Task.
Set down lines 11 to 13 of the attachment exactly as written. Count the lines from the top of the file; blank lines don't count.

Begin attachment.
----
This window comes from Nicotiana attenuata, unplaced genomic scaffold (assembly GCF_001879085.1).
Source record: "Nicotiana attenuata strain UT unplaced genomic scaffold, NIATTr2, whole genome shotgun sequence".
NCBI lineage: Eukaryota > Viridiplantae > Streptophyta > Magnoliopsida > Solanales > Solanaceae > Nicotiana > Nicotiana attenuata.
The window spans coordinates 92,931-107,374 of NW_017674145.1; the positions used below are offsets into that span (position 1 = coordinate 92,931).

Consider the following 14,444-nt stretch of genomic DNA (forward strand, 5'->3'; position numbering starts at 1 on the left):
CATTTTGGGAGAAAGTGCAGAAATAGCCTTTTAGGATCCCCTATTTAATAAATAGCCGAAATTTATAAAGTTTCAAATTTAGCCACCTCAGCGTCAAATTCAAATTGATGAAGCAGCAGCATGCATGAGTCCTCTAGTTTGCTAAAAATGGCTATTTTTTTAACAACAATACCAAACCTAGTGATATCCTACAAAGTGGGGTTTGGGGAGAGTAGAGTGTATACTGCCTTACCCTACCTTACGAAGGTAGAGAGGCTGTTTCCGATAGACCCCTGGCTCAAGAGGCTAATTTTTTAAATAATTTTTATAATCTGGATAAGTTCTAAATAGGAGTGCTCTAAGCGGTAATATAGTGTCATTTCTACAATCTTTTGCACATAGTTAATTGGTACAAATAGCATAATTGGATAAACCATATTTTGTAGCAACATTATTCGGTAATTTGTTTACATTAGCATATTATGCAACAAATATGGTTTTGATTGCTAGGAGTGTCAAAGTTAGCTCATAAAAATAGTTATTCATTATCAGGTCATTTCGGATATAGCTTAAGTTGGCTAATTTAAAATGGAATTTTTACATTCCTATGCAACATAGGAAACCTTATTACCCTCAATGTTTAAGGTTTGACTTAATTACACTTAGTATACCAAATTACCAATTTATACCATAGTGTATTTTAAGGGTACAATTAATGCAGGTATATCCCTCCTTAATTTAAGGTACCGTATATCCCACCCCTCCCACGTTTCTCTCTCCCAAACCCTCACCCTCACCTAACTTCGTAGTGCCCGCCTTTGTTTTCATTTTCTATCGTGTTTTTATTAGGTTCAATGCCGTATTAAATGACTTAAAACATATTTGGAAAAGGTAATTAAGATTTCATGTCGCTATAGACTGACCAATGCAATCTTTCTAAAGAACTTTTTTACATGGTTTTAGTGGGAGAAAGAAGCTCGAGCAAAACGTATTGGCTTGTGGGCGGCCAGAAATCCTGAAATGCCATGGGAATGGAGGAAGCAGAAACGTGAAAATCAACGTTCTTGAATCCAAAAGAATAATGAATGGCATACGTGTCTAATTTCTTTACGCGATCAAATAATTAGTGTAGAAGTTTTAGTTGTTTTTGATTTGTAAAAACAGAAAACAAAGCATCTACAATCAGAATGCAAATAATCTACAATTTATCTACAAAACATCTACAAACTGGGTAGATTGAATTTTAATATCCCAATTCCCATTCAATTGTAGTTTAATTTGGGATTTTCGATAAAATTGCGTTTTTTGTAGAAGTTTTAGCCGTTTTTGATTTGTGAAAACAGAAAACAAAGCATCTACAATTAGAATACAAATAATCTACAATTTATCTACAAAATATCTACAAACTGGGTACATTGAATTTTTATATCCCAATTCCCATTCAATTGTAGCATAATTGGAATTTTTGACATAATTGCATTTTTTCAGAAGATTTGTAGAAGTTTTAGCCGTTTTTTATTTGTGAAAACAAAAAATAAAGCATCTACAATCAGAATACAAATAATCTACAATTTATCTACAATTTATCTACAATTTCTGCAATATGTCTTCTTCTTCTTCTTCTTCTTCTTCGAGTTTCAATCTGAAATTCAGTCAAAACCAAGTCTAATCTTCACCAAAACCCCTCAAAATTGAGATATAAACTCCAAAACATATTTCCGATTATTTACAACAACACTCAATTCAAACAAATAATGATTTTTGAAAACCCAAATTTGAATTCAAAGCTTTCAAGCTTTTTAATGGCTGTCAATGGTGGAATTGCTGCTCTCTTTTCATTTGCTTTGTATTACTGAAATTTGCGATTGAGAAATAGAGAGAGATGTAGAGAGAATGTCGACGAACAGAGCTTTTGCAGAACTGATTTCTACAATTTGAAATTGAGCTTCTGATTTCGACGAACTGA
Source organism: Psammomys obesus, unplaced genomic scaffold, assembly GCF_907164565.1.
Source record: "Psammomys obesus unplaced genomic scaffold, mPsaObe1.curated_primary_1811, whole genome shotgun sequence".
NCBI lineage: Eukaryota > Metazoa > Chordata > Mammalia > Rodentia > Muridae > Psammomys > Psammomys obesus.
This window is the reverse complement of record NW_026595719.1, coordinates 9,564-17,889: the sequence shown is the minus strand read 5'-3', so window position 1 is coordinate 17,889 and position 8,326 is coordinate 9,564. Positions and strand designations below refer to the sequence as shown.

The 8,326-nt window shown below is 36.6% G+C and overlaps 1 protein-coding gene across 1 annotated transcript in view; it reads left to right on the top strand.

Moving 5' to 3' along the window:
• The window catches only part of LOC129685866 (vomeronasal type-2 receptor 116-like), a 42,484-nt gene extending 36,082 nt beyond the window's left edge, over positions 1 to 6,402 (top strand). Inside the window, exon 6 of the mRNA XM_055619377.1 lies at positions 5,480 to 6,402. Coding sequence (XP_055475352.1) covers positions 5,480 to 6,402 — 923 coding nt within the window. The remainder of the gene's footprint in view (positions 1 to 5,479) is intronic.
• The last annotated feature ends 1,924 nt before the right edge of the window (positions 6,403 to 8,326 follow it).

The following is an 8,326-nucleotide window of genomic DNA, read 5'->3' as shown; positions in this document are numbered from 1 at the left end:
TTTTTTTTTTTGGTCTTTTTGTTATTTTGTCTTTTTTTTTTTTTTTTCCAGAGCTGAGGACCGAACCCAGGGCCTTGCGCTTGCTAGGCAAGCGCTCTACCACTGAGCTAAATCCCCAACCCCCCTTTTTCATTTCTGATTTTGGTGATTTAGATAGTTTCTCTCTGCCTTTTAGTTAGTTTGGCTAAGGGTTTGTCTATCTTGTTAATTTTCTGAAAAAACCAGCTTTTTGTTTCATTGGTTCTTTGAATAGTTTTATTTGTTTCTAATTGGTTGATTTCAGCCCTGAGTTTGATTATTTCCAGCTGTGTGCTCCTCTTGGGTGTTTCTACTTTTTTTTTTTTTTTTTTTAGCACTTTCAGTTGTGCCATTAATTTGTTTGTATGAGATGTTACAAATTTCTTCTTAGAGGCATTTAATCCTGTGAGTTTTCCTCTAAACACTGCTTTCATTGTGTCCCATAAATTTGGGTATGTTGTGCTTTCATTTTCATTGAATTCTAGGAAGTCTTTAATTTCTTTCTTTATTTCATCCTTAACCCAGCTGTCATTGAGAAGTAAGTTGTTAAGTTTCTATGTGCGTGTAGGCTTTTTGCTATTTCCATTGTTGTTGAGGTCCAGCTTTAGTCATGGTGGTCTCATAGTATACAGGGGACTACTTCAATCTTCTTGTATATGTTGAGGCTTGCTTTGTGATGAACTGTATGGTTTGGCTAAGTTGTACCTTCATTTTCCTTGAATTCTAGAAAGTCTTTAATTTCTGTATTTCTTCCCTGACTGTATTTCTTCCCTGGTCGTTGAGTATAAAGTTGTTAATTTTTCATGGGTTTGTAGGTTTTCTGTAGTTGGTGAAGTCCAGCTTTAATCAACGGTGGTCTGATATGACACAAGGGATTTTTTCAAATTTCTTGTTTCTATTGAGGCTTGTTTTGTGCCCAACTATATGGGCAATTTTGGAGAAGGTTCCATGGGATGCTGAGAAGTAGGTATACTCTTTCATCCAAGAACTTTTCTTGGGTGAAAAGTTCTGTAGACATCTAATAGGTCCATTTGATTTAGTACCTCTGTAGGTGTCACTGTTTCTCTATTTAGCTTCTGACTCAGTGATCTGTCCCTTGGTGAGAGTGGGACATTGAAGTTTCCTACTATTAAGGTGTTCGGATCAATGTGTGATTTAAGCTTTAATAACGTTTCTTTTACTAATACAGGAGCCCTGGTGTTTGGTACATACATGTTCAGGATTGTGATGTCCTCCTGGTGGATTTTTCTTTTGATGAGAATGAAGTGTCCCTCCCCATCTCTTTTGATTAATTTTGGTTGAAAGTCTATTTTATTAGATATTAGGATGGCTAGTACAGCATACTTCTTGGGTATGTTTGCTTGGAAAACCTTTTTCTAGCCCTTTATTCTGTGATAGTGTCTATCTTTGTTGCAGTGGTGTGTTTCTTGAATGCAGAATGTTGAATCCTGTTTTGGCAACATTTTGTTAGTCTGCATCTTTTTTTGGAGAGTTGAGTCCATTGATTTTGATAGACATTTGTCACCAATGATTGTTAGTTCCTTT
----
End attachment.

The 8,326-nt window shown below is 36.6% G+C and overlaps 1 protein-coding gene across 1 annotated transcript in view; it reads left to right on the top strand.

Moving 5' to 3' along the window:
• The window catches only part of LOC129685866 (vomeronasal type-2 receptor 116-like), a 42,484-nt gene extending 36,082 nt beyond the window's left edge, over positions 1 to 6,402 (top strand). Inside the window, exon 6 of the mRNA XM_055619377.1 lies at positions 5,480 to 6,402. Coding sequence (XP_055475352.1) covers positions 5,480 to 6,402 — 923 coding nt within the window. The remainder of the gene's footprint in view (positions 1 to 5,479) is intronic.